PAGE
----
"Cinderella" Redo Deals Glass Slippers, Glassier Eyes

Maybe the redundancy of Disney’s new live-action take on “Cinderella” is preferable to the garish makeover applied to “Alice In Wonderland” in 2010. Perhaps its painfully straightforward direction from Shakespearean authority Kenneth Branagh (“Thor”) should be commended instead of criticized. And maybe its screenplay – penned by “American Pie” writer-director Chris Weitz – should be lauded for avoiding anachronism.

But doing nothing wrong is about the only thing “Cinderella” 2015 does right. It’s a tap-in of a film, a base on balls, an extra point, or just about any other dull sports analogy that could be thrown its away – and just as exciting to watch.

Lily James (BBC’s “Downton Abbey”) stars as the title character, the down-on-her-luck handmaiden we all know from the European fairy tale of the same name. Embellishments are made, fleshing out Cinderella’s backstory to enhance her misery, but the film is, through and through, familiar to the end.

But familiarity isn’t the only hitch. The story – a very particular blend of wish fulfillment and morality play – doesn’t work nearly as well in live action, losing the buffer zone of disbelief inherent in Disney’s classic animated version.

A goose and a lizard are turned into animal-human hybrids, mice chatter away in high-pitched gibberish, and a pumpkin is inevitably transformed into a carriage. But outside of a few brief scenes, magic doesn’t seem to be a part of the film’s otherwise ordinary world. The whole thing seems stuck between fairy tale and Jane Austen costume drama, unwilling to commit to either.

Oscar-winner Cate Blanchett (“Blue Jasmine”) might have made an agreeably wicked stepmother had she been given anything interesting to do or say, and the same can be said of Helena Bonham Carter (“Fight Club”) as Cinderella’s Fairy Godmother. The two characters are essential to the story but don’t appear to have much effect on the world around them outside of their interactions with the title character.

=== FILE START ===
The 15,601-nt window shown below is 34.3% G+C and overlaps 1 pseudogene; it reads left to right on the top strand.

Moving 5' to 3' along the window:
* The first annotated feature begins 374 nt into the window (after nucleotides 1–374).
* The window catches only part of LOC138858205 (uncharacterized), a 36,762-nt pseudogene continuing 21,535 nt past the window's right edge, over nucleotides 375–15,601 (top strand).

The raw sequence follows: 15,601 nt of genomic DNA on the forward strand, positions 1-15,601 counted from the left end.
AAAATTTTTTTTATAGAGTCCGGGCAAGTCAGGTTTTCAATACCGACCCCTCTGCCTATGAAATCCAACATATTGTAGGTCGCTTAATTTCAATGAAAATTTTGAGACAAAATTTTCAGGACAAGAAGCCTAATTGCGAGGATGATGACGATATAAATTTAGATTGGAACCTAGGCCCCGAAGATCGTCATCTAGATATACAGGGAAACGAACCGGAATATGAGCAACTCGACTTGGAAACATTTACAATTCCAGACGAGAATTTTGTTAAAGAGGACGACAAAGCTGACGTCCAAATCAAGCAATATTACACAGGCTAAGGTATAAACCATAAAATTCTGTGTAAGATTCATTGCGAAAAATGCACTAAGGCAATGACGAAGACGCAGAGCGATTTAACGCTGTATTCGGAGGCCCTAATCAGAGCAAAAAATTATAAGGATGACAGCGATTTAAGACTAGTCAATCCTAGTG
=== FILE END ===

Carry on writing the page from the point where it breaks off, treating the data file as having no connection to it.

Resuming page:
The movie is also exceptionally talky, often without purpose. Lily James’ version of Cinderella is sweet and reassuring and dignified – traits shared with her late mother, played by Hayley Atwell (“Captain America – The First Avenger”) in a brief appearance – but the screenplay is deathly afraid of letting her soak in her sadness. She’s a chatterbox even when she has no one to talk to or nothing to talk about. It’s not as myopic as Weitz’s take on the story’s other female characters, but close.

While the film is frequently well photographed and manages to wring out most of the fairy tale’s antiquated sexual politics, it also lacks a single distinguishing mark. Richard Madden (HBO’s “Game Of Thrones”) is a thundering bore as Prince Charming and the timeless songs from the animated version are sorely missed.

But all is not lost. If Disney continues the trend of remaking their animated classics, they’re likely to find the right balance between the shrieking ugliness of Tim Burton’s “Alice” and the shoulder shrug that is “Cinderella.” Even if it’s just by accident.

-J. Olson

Rating: ★★ 1/2 out of ★★★★★ (Mediocre)

Release Date: March 13, 2015
Studio: Walt Disney Pictures
Director: Kenneth Branagh
Screenwriter: Chris Weitz
Starring: Lily James, Cate Blanchett, Richard Madden, Helena Bonham Carter, Hayley Atwell
MPAA Rating: PG (for mild thematic elements)